VII. Bulletin Copy:

Certificate in Rock and Roll Studies

Martin Jack Rosenblum, Lecturer in Music, Coordinator

The Certificate Program in Rock and Roll Studies prepares students to use the tools of ethnomusicology, musicology, literature studies, and cultural studies to examine American vernacular music in a way previously reserved for what we call “classical music.”
The certificate program is open to all students seeking a bachelor’s degree from UWM, and to students who previously have received a degree from UWM or any other accredited college or university. Students who complete the certificate as part of their undergraduate work are awarded the certificate at the time of graduation. Students already possessing a bachelor’s degree receive the certificate upon completion of the program requirements.
To obtain the certificate, students must complete a minimum of 24 credits from the following list of courses, with a GPA of 2.75 or above. At least 9 of these credits must be at the 300 level or above, and the following requirements must be met. All courses are 3 credits unless otherwise noted.

Required Core Curriculum (15 credits)
American Popular Music, Music 102, 3 cr.
The Literary Aspects of Rock and Roll, Music 300, 3 cr.
American Folk and Popular Music, Music 309, 3 cr.
Folk Music in Contemporary Culture, Music 280/680, 3 cr.
Capstone Course, Independent Study, Music 699, 3 cr.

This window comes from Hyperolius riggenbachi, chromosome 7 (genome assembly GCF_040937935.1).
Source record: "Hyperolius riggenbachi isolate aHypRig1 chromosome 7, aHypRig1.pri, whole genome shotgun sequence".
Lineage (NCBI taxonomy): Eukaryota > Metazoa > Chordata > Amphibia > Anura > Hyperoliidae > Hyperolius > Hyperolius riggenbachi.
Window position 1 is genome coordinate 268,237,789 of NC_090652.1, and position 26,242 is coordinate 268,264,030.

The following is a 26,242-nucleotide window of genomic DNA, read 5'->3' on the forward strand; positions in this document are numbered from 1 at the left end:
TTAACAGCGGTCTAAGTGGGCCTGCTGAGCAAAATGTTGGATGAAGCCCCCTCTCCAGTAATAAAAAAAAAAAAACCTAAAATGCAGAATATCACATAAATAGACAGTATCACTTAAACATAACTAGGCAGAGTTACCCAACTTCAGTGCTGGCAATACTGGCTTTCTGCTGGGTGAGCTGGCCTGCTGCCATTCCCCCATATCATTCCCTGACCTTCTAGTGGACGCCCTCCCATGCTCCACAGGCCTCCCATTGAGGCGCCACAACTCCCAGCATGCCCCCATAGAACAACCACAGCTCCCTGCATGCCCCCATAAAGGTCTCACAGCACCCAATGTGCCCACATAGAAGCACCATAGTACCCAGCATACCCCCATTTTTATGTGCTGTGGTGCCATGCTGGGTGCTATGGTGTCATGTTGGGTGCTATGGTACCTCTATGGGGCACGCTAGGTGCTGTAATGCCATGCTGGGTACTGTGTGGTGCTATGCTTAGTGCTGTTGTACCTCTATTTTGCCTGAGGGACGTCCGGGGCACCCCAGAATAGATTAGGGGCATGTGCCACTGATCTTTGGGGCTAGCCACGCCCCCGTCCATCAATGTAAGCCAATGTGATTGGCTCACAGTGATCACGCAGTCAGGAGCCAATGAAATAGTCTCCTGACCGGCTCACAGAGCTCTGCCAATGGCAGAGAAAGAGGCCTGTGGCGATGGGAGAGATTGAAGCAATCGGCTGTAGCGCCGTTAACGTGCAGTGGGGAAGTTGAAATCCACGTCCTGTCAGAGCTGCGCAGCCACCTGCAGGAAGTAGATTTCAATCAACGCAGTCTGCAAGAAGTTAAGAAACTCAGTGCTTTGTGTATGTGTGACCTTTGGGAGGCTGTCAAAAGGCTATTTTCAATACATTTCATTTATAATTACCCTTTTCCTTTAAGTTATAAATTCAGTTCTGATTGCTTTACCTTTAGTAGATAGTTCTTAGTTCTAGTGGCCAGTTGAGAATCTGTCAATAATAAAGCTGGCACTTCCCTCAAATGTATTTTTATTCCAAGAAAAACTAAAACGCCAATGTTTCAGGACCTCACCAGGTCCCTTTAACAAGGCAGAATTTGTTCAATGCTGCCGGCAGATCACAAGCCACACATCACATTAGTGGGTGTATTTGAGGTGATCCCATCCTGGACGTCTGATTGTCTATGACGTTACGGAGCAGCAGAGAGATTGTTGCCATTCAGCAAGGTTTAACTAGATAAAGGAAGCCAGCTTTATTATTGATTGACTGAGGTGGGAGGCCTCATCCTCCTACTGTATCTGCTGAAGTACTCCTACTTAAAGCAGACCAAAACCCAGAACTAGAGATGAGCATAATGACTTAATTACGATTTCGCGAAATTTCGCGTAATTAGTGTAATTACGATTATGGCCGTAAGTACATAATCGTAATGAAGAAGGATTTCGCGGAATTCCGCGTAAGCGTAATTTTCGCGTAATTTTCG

Elective Curriculum (9 credits)
American Music, Music 317, 3 cr.
Rock and Roll Criticism, Music 409, 3 cr.
The Art Of Songwriting: Rock and Roll Idiom Lyrics, Music 489, 3 cr.
Fingerstyle History and Performance, Music 478, 3 cr.
Media Archeology, Film 115, 3 cr.
Entertainment Arts: Film, Television, and the Internet, English 111, 3 cr.
Writing Poetry: Forms, Styles, Voices, English 235, 3 cr.
Literature and Contemporary Life, English 248, 3 cr.
Literature and the Other Arts, English 274, 3 cr.
Rock and Roll Cinema, English 383, 3 cr.
Intermediate Topics in Film Studies, Film Studies 212, 3 cr.
The 1960s in the United States: A Cultural History, History 271, 3 cr.
Blues History and Culture, History 272, 3 cr.
Hip-Hop History and Culture, History 404, 3 cr.
Popular Culture in America, 1800 to Present, History 449, 3 cr.
Mass Media and Black Self-Images, Africology 369, 3 cr.
Media and Popular Culture, JMC 114, 3 cr.
Television and Radio in American Society, JMC 142, 3 cr.
Anthropology and Popular Culture, Anthro 302, 3 cr.

Credits earned at other institutions equivalent to courses in the certificate program may be accepted in partial fulfillment of the program requirements, subject to review by the Certificate Program Coordinator.